His knife was suddenly at her throat, heart stopped in his chest, and the breath stilled in his lungs. “You should know, love, that there is no honour among thieves. And if I find you have harmed Miss Swa—” Bugger it. “Mrs Turner in any way…”
“I’ve not robbed her, if that’s what you’re thinking,” Kitty retorted, less nervous of the blade than he’d hoped. “She gave me the dress, I swear it. Well, bade me take anything I needed to get here, sir. With this.”
His eyes darted down to the compass in her hand and he tried not to remember the last time he’d seen it; tried not to remember her calling his name into the darkness, or how long he had tarried beneath the balcony after she’d closed the window, hoping against hope... He closed his eyes briefly, dismissing the memory back to the place where he kept all such bleakness. He needed no remembered pain because, if this woman was indeed Elizabeth’s maid, then she was returning his gift. And that was pain enough. Slowly, keeping his face and voice neutral, he said, “And why does Mrs Turner want me to have this? No desire to navigate her way free of Port Royal, I suppose.” He hesitated, then added, “A child to anchor her there, perhaps?”
Kitty’s eyes grew suddenly shrewd. “No, sir. Worse than that.”
“Worse?” Fear laced the pain now, a tight knot in his chest.
But the wench said no more, only lowered her beady eyes to the tip of his blade hovering close to her throat. Bloody woman had seen more than he’d wanted to reveal and he was in her hands now; he might hold the weapon, but she held the truth and knew he was in need of it.
Lowering the knife, Jack tucked into his belt. He hesitated a moment, then snatched the compass from her hand. The familiar feel of it, smooth leather and cool silver, brought back a cacophony of feelings: hope and despair, victory and defeat, freedom and betrayal. All had come from the cursed thing. Slowly he turned it over in his fingers. “Tell me.”
“She wants you to find her, sir.”
Unease raised the hairs across his scalp, but he kept his response blasé. “Has she become lost, then?”
“Taken, sir,” the woman said in a hushed voice. “In the dead of night.”
He looked up, sharply, a stabbing pain in his chest. “When? By who?”
“Men came to the house, two days ago, sir. Looking for her…”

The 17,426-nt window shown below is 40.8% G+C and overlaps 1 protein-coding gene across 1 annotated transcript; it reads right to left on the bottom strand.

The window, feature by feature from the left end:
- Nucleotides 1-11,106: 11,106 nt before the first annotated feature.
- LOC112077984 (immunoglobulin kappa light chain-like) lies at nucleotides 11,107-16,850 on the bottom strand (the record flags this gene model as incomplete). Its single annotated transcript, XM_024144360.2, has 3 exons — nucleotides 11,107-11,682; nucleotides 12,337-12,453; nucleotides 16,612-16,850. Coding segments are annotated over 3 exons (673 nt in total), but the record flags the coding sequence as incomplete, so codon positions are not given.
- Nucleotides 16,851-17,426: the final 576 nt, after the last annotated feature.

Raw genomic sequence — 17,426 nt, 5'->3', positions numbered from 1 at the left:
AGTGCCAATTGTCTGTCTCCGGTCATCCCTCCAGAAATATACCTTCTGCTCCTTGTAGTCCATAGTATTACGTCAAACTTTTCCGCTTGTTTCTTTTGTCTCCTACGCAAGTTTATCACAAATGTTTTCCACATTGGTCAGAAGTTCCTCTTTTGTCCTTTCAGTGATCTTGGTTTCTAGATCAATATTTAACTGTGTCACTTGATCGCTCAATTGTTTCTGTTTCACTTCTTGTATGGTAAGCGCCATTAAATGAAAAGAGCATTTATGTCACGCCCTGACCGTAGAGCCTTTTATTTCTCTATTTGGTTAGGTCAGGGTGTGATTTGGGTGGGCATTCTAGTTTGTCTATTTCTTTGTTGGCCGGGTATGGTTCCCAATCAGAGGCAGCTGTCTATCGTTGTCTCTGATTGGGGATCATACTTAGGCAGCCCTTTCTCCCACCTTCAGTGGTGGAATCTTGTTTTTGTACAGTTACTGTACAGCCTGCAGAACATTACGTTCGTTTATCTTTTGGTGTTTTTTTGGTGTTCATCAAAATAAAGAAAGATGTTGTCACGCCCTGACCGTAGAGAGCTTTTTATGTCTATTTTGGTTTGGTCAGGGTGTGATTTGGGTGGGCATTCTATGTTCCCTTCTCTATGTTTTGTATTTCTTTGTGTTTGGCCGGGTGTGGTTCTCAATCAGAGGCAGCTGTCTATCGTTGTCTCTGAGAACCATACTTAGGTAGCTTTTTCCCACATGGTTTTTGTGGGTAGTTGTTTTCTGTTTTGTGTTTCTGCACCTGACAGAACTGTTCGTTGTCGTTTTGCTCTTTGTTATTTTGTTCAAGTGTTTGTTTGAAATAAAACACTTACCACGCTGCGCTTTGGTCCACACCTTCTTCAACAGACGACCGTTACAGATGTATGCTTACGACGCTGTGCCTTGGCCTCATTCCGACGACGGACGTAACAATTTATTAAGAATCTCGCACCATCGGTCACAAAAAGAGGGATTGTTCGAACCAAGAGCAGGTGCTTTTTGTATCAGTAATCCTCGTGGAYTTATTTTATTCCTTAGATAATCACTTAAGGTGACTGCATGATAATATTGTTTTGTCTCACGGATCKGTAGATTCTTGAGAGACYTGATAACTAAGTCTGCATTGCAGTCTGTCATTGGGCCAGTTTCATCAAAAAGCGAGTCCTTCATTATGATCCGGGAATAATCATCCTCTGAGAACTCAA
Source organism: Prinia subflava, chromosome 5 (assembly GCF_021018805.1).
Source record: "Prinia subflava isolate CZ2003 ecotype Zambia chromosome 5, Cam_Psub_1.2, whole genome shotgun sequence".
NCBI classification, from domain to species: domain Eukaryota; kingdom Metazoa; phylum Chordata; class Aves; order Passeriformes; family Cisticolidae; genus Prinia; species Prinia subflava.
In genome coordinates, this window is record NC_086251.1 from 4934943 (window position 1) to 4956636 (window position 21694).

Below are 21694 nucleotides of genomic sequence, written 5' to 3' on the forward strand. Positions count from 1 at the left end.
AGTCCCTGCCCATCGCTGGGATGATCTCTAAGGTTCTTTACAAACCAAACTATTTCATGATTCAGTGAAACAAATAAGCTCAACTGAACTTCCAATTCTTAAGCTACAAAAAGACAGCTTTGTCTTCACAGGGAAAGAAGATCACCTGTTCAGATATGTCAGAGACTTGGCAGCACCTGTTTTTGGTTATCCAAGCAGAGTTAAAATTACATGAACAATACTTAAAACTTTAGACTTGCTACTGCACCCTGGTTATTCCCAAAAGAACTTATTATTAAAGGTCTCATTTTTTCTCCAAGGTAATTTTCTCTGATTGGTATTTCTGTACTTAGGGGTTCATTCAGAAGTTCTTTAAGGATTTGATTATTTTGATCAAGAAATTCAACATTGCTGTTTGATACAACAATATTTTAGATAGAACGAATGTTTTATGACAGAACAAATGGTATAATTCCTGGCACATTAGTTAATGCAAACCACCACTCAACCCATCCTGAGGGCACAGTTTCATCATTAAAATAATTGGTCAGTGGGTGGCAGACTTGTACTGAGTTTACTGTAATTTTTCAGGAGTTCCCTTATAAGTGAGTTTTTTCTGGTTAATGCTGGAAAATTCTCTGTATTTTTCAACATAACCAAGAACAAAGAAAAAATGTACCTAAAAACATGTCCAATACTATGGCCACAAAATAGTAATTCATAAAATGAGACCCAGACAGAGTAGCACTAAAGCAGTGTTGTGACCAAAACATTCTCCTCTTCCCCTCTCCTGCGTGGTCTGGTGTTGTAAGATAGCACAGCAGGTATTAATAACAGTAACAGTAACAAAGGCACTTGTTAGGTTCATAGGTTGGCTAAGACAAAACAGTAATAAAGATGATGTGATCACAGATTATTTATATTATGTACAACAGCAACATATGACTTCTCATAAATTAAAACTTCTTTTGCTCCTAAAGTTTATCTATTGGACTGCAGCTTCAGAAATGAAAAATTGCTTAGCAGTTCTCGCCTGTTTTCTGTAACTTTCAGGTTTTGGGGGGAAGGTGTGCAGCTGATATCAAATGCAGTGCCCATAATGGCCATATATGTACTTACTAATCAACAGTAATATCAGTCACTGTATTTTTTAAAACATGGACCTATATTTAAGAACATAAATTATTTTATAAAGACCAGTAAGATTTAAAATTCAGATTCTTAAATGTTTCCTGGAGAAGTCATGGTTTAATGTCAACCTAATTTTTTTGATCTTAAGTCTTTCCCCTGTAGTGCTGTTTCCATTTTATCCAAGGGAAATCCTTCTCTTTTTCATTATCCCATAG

“What men? Soldiers? Company men?”
“I couldn’t rightly say, sir. But when Mrs Turner knew she couldn’t escape, she dragged me to her bedchamber, pressed this into me hand, and told me to run. To find you, sir.”
And why me? he wanted to ask, but not so direct. Saying nothing he considered it as he circled behind her and dropped into the chair behind his chart-strewn table. “What of Will?” he said at last. “The retrieving of a lost wife seems a husband’s task.”
The woman turned to face him. “Mr Turner’s in London, sir.”
“Is he now?”
“And not due back ’till next week.”
Jack cocked his head, his fear for Elizabeth suddenly joined by a sinful notion – a larcenous scheme, as it were. A desperate hope. “So Will knows nothing of this little misadventure?”
“Interesting…” He reached into his coat pocket, pulled out a sovereign and sent it spinning through the air toward the wench. She caught it with practiced ease and squirreled it away in her skirts. “I thank you for your services, love. Now I suggest you get off my ship unless you wish to sail with us.” He paused, casting a speculative eye over her scrawny frame. “Unless you can cook? We could use a new—”
She was running for the ladder before he could finish. Jack smiled, his blood pumping faster than it had in years, and leaped to follow her. “All hands up, you idle dogs!” he yelled as he came on deck, startling Gibbs from his rum. “Lay the capstan bars for shipping, rig the davit out, take it up the first quarter flood…”
It was time for the Black Pearl to sail.
Continued in Chapter Two